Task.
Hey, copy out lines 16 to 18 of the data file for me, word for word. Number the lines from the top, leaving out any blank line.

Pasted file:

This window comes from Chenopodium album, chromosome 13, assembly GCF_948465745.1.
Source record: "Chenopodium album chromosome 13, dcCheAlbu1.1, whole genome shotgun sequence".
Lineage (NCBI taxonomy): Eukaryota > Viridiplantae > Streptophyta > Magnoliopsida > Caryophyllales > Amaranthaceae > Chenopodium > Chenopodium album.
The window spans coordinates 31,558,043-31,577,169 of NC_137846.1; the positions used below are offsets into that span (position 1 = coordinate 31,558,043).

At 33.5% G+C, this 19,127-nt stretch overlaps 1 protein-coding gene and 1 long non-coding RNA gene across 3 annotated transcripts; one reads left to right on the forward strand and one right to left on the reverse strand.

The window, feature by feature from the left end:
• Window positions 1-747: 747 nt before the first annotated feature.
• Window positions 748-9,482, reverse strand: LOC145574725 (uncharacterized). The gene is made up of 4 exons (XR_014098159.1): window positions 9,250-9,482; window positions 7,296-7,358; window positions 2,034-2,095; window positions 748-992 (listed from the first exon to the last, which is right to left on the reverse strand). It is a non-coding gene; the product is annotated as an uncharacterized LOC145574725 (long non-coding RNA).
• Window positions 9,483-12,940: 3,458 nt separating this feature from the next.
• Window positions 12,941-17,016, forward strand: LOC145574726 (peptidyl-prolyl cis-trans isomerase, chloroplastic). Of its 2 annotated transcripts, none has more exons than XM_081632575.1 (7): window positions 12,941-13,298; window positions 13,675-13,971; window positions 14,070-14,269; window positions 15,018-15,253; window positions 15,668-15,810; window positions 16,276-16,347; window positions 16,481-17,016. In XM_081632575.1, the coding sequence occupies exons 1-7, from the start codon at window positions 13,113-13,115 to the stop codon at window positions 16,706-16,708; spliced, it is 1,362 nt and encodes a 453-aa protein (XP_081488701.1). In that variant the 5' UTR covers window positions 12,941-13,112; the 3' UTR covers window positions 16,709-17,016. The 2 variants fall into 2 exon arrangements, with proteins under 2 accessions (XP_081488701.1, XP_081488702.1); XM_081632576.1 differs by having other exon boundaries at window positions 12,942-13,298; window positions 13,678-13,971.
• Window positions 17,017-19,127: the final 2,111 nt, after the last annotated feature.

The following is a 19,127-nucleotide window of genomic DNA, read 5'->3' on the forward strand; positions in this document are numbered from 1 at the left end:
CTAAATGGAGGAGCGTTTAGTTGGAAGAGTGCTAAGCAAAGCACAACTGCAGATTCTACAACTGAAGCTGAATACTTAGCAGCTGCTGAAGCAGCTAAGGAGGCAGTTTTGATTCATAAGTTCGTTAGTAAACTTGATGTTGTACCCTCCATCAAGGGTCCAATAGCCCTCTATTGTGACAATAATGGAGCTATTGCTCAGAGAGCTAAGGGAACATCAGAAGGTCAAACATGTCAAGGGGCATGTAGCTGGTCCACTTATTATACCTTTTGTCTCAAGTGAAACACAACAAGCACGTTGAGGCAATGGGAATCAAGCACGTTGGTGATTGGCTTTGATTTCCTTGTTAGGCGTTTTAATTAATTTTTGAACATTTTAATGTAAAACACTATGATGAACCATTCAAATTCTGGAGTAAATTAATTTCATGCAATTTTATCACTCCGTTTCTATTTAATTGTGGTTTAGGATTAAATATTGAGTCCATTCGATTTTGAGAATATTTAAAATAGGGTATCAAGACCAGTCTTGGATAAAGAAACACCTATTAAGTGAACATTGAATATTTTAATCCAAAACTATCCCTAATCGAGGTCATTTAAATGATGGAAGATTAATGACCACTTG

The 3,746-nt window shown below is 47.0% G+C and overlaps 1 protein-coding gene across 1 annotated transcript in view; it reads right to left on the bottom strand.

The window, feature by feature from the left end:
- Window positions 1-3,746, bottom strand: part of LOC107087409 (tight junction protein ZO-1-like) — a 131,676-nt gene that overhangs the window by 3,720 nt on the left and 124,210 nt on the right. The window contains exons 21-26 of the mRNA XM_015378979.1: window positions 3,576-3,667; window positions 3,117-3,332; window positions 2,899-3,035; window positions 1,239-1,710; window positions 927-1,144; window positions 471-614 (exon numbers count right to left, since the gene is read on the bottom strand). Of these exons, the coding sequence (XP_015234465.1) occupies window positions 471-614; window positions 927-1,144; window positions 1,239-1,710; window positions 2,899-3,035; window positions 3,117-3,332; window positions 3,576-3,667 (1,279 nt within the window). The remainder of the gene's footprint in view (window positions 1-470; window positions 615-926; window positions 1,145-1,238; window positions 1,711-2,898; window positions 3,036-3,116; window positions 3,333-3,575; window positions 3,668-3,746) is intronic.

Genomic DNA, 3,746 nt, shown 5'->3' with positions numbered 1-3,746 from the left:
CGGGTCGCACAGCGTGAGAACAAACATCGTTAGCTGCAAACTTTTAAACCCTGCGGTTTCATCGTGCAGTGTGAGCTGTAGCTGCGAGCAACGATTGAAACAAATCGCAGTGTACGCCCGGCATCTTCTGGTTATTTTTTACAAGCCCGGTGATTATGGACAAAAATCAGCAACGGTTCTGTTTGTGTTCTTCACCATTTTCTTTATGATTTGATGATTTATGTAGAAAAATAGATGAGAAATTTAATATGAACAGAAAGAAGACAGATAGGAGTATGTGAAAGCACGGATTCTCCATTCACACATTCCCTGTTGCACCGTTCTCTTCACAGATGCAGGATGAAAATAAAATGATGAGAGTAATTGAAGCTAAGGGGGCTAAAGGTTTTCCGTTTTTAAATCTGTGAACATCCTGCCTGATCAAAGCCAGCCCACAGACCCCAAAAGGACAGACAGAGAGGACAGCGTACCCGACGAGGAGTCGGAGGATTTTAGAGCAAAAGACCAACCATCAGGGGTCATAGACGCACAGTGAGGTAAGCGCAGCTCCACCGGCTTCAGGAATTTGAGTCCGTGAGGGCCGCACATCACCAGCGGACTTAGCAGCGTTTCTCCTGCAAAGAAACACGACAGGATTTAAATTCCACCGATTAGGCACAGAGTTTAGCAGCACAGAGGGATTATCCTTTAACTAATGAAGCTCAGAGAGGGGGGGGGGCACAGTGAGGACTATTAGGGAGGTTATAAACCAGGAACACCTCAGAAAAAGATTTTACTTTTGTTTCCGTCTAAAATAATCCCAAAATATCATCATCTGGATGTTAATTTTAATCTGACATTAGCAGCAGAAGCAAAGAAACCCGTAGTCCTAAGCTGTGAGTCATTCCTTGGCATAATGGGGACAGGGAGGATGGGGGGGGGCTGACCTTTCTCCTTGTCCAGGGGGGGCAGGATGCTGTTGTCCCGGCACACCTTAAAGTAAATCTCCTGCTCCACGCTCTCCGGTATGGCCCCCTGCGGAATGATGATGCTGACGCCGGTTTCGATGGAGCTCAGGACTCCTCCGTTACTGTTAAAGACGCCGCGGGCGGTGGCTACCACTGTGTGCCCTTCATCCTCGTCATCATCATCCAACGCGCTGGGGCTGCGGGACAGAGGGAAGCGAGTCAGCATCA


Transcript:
- Window positions 1-3,746, bottom strand: part of LOC107087409 (tight junction protein ZO-1-like) — a 131,676-nt gene that overhangs the window by 3,720 nt on the left and 124,210 nt on the right. The window contains exons 21-26 of the mRNA XM_015378979.1: window positions 3,576-3,667; window positions 3,117-3,332; window positions 2,899-3,035; window positions 1,239-1,710; window positions 927-1,144; window positions 471-614 (exon numbers count right to left, since the gene is read on the bottom strand). Of these exons, the coding sequence (XP_015234465.1) occupies window positions 471-614; window positions 927-1,144; window positions 1,239-1,710; window positions 2,899-3,035; window positions 3,117-3,332; window positions 3,576-3,667 (1,279 nt within the window). The remainder of the gene's footprint in view (window positions 1-470; window positions 615-926; window positions 1,145-1,238; window positions 1,711-2,898; window positions 3,036-3,116; window positions 3,333-3,575; window positions 3,668-3,746) is intronic.

Genomic DNA, 3,746 nt, shown 5'->3' with positions numbered 1-3,746 from the left:
CGGGTCGCACAGCGTGAGAACAAACATCGTTAGCTGCAAACTTTTAAACCCTGCGGTTTCATCGTGCAGTGTGAGCTGTAGCTGCGAGCAACGATTGAAACAAATCGCAGTGTACGCCCGGCATCTTCTGGTTATTTTTTACAAGCCCGGTGATTATGGACAAAAATCAGCAACGGTTCTGTTTGTGTTCTTCACCATTTTCTTTATGATTTGATGATTTATGTAGAAAAATAGATGAGAAATTTAATATGAACAGAAAGAAGACAGATAGGAGTATGTGAAAGCACGGATTCTCCATTCACACATTCCCTGTTGCACCGTTCTCTTCACAGATGCAGGATGAAAATAAAATGATGAGAGTAATTGAAGCTAAGGGGGCTAAAGGTTTTCCGTTTTTAAATCTGTGAACATCCTGCCTGATCAAAGCCAGCCCACAGACCCCAAAAGGACAGACAGAGAGGACAGCGTACCCGACGAGGAGTCGGAGGATTTTAGAGCAAAAGACCAACCATCAGGGGTCATAGACGCACAGTGAGGTAAGCGCAGCTCCACCGGCTTCAGGAATTTGAGTCCGTGAGGGCCGCACATCACCAGCGGACTTAGCAGCGTTTCTCCTGCAAAGAAACACGACAGGATTTAAATTCCACCGATTAGGCACAGAGTTTAGCAGCACAGAGGGATTATCCTTTAACTAATGAAGCTCAGAGAGGGGGGGGGGCACAGTGAGGACTATTAGGGAGGTTATAAACCAGGAACACCTCAGAAAAAGATTTTACTTTTGTTTCCGTCTAAAATAATCCCAAAATATCATCATCTGGATGTTAATTTTAATCTGACATTAGCAGCAGAAGCAAAGAAACCCGTAGTCCTAAGCTGTGAGTCATTCCTTGGCATAATGGGGACAGGGAGGATGGGGGGGGGCTGACCTTTCTCCTTGTCCAGGGGGGGCAGGATGCTGTTGTCCCGGCACACCTTAAAGTAAATCTCCTGCTCCACGCTCTCCGGTATGGCCCCCTGCGGAATGATGATGCTGACGCCGGTTTCGATGGAGCTCAGGACTCCTCCGTTACTGTTAAAGACGCCGCGGGCGGTGGCTACCACTGTGTGCCCTTCATCCTCGTCATCATCATCCAACGCGCTGGGGCTGCGGGACAGAGGGAAGCGAGTCAGCATCA